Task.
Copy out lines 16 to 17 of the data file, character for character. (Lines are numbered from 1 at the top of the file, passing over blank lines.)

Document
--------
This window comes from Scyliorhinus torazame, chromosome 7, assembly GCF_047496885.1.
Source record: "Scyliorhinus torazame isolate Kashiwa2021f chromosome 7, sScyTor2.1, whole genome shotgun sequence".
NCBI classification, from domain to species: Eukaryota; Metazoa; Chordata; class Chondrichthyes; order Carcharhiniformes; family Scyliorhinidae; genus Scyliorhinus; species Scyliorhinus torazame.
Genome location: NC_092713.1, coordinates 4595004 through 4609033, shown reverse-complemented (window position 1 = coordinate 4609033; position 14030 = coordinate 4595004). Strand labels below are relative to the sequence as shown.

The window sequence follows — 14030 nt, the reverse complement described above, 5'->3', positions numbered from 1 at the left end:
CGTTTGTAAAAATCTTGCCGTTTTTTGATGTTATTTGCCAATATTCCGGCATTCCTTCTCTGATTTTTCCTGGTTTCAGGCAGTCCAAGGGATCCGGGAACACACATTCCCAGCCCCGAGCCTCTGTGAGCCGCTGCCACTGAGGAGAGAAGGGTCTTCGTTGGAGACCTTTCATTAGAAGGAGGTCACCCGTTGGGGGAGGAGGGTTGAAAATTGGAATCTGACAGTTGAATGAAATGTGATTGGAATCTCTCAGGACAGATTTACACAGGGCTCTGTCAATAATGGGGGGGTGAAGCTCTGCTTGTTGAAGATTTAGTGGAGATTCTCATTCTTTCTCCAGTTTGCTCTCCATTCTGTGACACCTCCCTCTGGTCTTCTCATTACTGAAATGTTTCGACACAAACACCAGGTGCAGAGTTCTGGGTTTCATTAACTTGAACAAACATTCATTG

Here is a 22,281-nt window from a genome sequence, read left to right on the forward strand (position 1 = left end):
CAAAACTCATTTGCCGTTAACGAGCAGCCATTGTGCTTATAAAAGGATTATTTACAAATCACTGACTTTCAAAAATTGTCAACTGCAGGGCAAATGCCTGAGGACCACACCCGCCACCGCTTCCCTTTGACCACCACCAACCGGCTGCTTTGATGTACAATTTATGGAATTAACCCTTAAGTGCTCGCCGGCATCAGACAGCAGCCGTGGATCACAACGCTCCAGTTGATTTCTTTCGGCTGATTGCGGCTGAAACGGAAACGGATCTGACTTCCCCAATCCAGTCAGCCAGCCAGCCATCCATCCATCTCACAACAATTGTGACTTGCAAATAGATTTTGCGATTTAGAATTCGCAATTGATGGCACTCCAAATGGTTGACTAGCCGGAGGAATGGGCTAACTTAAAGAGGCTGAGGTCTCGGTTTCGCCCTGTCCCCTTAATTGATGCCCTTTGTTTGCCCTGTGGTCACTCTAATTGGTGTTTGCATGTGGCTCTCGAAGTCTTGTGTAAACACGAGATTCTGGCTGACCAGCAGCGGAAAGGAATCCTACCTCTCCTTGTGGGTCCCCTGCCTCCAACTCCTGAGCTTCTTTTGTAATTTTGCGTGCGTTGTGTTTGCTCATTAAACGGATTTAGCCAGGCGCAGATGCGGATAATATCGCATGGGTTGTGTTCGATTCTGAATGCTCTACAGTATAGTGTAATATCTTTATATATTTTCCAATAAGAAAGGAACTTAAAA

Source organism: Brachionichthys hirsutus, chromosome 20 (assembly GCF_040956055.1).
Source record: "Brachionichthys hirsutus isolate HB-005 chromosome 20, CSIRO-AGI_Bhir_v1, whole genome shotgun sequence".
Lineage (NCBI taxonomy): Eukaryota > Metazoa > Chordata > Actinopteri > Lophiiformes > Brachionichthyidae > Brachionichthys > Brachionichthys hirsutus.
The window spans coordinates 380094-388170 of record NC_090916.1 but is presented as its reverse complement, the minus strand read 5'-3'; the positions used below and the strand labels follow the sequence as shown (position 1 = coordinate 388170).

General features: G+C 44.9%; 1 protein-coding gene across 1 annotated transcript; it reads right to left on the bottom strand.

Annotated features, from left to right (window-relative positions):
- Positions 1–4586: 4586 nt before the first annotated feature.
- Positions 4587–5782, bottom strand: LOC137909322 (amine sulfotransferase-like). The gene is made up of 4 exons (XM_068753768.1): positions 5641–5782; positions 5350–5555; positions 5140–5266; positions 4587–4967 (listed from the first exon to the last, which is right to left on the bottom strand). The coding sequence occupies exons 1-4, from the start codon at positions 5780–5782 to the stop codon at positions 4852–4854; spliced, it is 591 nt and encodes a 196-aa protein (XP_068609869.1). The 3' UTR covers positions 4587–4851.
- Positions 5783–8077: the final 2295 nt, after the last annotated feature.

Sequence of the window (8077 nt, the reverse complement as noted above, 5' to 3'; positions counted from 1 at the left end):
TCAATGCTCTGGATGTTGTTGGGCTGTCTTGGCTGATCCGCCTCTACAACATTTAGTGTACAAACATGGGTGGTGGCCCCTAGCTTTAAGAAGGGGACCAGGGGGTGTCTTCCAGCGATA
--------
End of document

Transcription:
- Positions 4587–5782, bottom strand: LOC137909322 (amine sulfotransferase-like). The gene is made up of 4 exons (XM_068753768.1): positions 5641–5782; positions 5350–5555; positions 5140–5266; positions 4587–4967 (listed from the first exon to the last, which is right to left on the bottom strand). The coding sequence occupies exons 1-4, from the start codon at positions 5780–5782 to the stop codon at positions 4852–4854; spliced, it is 591 nt and encodes a 196-aa protein (XP_068609869.1). The 3' UTR covers positions 4587–4851.
- Positions 5783–8077: the final 2295 nt, after the last annotated feature.